PTA collections, gift-wrap sales, and local craft fairs provided funding for the election.  “Everyone knew weeks ago that this was going to happen—the ground rules and everything,” said election coordinator Earl Pemberton, a retired U.S. Postal Service mail carrier.  “A panel of federal judges made sure that everything was within the legal bounds of the U.S. Constitution, so it’s pretty much a lock.”

“You may be in a ‘party,’” said newly elected senator Wendy Mickelson (D-Fairfield, CT), “but keep it to yourself.  We’re going for solutions.  If you aren’t, then you’re not invited to our party.”

The shock wave from the new election hit almost immediately, with the Dow Jones Industrial Average dropping 500 points in two hours, then correcting for a 900-point gain at Wednesday’s closing bell.  But since most citizens’ mutual fund holdings and home equity were wiped out three years ago, “no one much gives a shit,” said a passerby who had voted early in the new election.  Bank of America, Chase, and Citibank have already filed for government protection, but with the government now in Kansas, the filings were simply boxed up and left for recycling.

Pink slips were drawn up in advance for all officials, who received them within four hours of the election. Newly unemployed national leaders, met by U.S. Capitol security and closely watched as they packed, were stunned silent by the turn of events.  At the same time, the American Citizens Election Committee (ACE) took quick action to foreclose on the incumbents’ property and revoke their health care insurance.  Most were given two weeks’ severance pay and “job transition counseling” much like what has been offered to 90% of Americans who have lost their jobs since 2007.

One PAC, The Mother’s Milk Coalition, which opposes a woman’s right to choose in all circumstances “including not being pregnant,” was outraged at the “underhanded” approach to the election, which thwarted the group’s plans to throw heavy dollars into attack ads against many incumbent Republican moderates and liberals.  

“This is an outrage—elections aren’t supposed to be held until 2012, so we were robbed of months of ugly partisan smears,” complained one former incumbent member of the House, who was given a box and three hours to “clear the [heck] out.” 

Thousands of Tea Party members, who had gathered on the National Mall for a daytime reenactment of Paul Revere’s ride on ATV’s, seemed oblivious to the change that had taken place.  “Let ‘em play,” said one local man who had hosted a polling place in his living room.  “We’ve got things to do.”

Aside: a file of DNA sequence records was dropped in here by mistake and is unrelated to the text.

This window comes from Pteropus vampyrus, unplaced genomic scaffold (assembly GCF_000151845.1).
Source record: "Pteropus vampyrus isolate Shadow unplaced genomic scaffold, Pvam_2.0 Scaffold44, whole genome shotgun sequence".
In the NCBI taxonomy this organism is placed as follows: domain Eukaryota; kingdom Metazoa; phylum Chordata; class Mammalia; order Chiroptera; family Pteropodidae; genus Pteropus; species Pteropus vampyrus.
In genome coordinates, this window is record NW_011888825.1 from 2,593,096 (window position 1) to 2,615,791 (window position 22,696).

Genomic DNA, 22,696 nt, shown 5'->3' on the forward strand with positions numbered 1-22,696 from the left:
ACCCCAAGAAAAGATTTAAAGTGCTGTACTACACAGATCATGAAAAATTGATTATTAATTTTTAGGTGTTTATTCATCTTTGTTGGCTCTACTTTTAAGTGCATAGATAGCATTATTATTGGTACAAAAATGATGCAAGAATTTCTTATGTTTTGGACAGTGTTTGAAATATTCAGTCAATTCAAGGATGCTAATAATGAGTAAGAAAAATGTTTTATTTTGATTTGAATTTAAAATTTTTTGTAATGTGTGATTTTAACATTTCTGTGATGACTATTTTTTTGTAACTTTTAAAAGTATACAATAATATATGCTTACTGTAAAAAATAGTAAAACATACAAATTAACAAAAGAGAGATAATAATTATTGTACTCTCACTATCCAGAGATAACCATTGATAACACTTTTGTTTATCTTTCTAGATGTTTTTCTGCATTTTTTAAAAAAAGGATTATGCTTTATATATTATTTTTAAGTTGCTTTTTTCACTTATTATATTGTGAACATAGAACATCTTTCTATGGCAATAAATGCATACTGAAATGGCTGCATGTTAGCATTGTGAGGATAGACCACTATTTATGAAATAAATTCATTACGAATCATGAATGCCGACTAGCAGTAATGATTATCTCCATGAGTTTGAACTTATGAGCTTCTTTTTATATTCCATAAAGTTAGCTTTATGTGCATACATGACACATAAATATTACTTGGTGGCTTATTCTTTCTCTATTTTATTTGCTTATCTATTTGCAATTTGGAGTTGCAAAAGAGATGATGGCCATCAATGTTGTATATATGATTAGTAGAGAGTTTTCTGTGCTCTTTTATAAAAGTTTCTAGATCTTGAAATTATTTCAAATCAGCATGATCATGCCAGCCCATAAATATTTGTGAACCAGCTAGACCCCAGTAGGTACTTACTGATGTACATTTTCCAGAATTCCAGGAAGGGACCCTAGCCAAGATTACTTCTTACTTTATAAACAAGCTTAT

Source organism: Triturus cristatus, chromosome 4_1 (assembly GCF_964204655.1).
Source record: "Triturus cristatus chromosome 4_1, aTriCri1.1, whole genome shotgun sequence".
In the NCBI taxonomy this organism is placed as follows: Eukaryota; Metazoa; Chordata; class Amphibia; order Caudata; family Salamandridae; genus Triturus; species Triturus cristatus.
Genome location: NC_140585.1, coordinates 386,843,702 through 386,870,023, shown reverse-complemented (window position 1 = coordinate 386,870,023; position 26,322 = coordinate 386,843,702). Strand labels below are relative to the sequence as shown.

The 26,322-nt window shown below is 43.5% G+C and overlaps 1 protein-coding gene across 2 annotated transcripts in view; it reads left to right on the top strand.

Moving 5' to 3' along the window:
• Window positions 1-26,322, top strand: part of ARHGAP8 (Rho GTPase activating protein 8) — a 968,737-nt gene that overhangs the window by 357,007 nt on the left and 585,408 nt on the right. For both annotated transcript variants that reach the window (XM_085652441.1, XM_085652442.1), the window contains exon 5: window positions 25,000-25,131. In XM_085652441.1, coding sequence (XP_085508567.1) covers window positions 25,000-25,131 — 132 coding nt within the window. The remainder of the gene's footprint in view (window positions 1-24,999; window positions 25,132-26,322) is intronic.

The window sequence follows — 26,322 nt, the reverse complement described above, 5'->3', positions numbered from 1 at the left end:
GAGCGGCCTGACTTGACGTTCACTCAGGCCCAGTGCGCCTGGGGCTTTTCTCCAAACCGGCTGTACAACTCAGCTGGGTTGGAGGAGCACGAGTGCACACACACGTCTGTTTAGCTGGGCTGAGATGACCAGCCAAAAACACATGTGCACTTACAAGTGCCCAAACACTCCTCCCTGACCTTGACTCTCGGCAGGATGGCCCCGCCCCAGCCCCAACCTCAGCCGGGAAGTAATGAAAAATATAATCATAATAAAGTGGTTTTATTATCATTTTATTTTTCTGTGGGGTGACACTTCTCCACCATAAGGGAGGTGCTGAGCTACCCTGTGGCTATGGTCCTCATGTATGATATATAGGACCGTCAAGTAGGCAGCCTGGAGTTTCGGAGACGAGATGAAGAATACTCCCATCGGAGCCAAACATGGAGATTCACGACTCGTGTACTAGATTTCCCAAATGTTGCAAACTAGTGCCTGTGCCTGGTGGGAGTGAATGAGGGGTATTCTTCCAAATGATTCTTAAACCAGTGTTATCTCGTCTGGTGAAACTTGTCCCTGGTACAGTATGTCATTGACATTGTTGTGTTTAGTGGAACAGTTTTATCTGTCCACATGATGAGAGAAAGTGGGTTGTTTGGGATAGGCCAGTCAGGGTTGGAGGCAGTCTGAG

Other now-defunct congressional leaders as well as 2012 presidential hopefuls such as Mitt Romney, Michele Bachmann, and Rick Perry have vowed to fight the election in court.  A planned rally in Des Moines, organized by the trio and dubbed “A Day of Reckoning: God’s New Plan,” was abandoned when eleven people showed up.  Perry commented that, “God never mentioned this.”

The Democratic National Committee, clearly caught off guard, announced that it was searching for new symbols to explain the election.  Former President Barack Obama urged a wait-and-see response to the event.

Volunteers of all political affiliations set up polling places in less than 40 minutes throughout the nation Tuesday night.  By nightfall, lines of voters had already begun to form outside every polling place from Seattle to Miami, but when the media arrived to cover the story they were told only that it was a local audition for the next season of “Glee.”  

The idea to re-establish the nation’s capitol in Missouri was reached by popular consensus.  A secured Internet site, apparently overlooked by pollsters and media alike, allowed citizens to register and vote, and Kansas City received a simple majority.  Everyone agreed with the choice without argument, with one man declaring that, “we couldn’t wait another year and a half for somebody to start governing instead of arguing, so we stepped in to move things along.”

“No one could stand the idea of another marathon bullshit cycle,” explained vote counter Kyle Williams of Williams IT Systems (WITS) in nearby Randall, Kansas.  “Dave Tulley and I, who don’t agree on a damn thing, still managed to get everything wrapped up in about 12 hours.  This isn’t about parties and ideology—it’s about Americans taking a stand on behalf of the next ten generations.  We want to get back to work and back into the world.”

“Most Americans aren’t partisan,” said Mark Ellison, whose circuit board manufacturing job was “right-shored” two years ago.  “We just want leaders.  I think people would agree that many 7th graders would do a better job of resolving our problems than the people in office now.  In fact, one new senator from California is a sophomore from Modesto Community College, who’s got some great ideas about fiscal responsibility, job creation, accountability, taxation, and reversing deficits.   We’re delighted.”

Americans went about business as usual Monday morning as new private sector job growth rose by 2 percent within 12 hours of the announcement, which came just as Pachinko awakened from this most pleasant and reassuring dream.


  1. "You may say I'm a dreamer, but I'm not the only one" - RIGHT ON CHARLIE!